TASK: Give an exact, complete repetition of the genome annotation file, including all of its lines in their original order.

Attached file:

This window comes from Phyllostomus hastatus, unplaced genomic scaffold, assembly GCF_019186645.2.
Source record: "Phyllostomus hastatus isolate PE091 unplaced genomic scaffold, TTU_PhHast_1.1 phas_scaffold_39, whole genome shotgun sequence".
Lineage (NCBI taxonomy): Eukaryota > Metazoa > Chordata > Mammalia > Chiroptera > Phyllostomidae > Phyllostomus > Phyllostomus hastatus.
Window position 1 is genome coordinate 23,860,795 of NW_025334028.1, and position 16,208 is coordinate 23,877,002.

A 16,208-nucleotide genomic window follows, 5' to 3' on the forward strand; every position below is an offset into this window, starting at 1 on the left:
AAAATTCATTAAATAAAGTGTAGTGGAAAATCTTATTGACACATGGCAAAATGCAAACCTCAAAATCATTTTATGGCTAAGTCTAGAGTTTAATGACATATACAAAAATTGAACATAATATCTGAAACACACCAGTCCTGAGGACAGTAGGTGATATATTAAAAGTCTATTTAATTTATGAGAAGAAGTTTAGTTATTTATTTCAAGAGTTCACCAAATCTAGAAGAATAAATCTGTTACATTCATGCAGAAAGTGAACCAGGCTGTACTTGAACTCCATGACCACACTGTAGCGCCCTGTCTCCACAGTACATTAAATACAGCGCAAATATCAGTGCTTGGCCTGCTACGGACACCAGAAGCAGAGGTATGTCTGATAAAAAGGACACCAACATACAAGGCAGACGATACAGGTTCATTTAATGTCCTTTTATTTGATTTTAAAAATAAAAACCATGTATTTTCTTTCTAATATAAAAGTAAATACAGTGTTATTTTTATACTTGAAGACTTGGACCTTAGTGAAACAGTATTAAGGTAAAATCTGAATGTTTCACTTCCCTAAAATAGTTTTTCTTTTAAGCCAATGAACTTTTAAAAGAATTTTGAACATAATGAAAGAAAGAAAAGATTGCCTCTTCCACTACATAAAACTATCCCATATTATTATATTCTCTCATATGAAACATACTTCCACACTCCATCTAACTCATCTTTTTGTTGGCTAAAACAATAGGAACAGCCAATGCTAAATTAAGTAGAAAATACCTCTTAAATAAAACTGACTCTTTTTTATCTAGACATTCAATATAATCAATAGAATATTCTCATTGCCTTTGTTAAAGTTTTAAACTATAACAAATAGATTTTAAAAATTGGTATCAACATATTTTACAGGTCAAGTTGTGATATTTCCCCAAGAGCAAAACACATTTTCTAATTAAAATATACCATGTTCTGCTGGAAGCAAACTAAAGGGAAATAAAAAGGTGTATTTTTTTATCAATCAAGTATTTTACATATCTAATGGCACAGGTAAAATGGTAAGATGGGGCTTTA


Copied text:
This window comes from Phyllostomus hastatus, unplaced genomic scaffold, assembly GCF_019186645.2.
Source record: "Phyllostomus hastatus isolate PE091 unplaced genomic scaffold, TTU_PhHast_1.1 phas_scaffold_39, whole genome shotgun sequence".
Lineage (NCBI taxonomy): Eukaryota > Metazoa > Chordata > Mammalia > Chiroptera > Phyllostomidae > Phyllostomus > Phyllostomus hastatus.
Window position 1 is genome coordinate 23,860,795 of NW_025334028.1, and position 16,208 is coordinate 23,877,002.

A 16,208-nucleotide genomic window follows, 5' to 3' on the forward strand; every position below is an offset into this window, starting at 1 on the left:
AAAATTCATTAAATAAAGTGTAGTGGAAAATCTTATTGACACATGGCAAAATGCAAACCTCAAAATCATTTTATGGCTAAGTCTAGAGTTTAATGACATATACAAAAATTGAACATAATATCTGAAACACACCAGTCCTGAGGACAGTAGGTGATATATTAAAAGTCTATTTAATTTATGAGAAGAAGTTTAGTTATTTATTTCAAGAGTTCACCAAATCTAGAAGAATAAATCTGTTACATTCATGCAGAAAGTGAACCAGGCTGTACTTGAACTCCATGACCACACTGTAGCGCCCTGTCTCCACAGTACATTAAATACAGCGCAAATATCAGTGCTTGGCCTGCTACGGACACCAGAAGCAGAGGTATGTCTGATAAAAAGGACACCAACATACAAGGCAGACGATACAGGTTCATTTAATGTCCTTTTATTTGATTTTAAAAATAAAAACCATGTATTTTCTTTCTAATATAAAAGTAAATACAGTGTTATTTTTATACTTGAAGACTTGGACCTTAGTGAAACAGTATTAAGGTAAAATCTGAATGTTTCACTTCCCTAAAATAGTTTTTCTTTTAAGCCAATGAACTTTTAAAAGAATTTTGAACATAATGAAAGAAAGAAAAGATTGCCTCTTCCACTACATAAAACTATCCCATATTATTATATTCTCTCATATGAAACATACTTCCACACTCCATCTAACTCATCTTTTTGTTGGCTAAAACAATAGGAACAGCCAATGCTAAATTAAGTAGAAAATACCTCTTAAATAAAACTGACTCTTTTTTATCTAGACATTCAATATAATCAATAGAATATTCTCATTGCCTTTGTTAAAGTTTTAAACTATAACAAATAGATTTTAAAAATTGGTATCAACATATTTTACAGGTCAAGTTGTGATATTTCCCCAAGAGCAAAACACATTTTCTAATTAAAATATACCATGTTCTGCTGGAAGCAAACTAAAGGGAAATAAAAAGGTGTATTTTTTTATCAATCAAGTATTTTACATATCTAATGGCACAGGTAAAATGGTAAGATGGGGCTTTA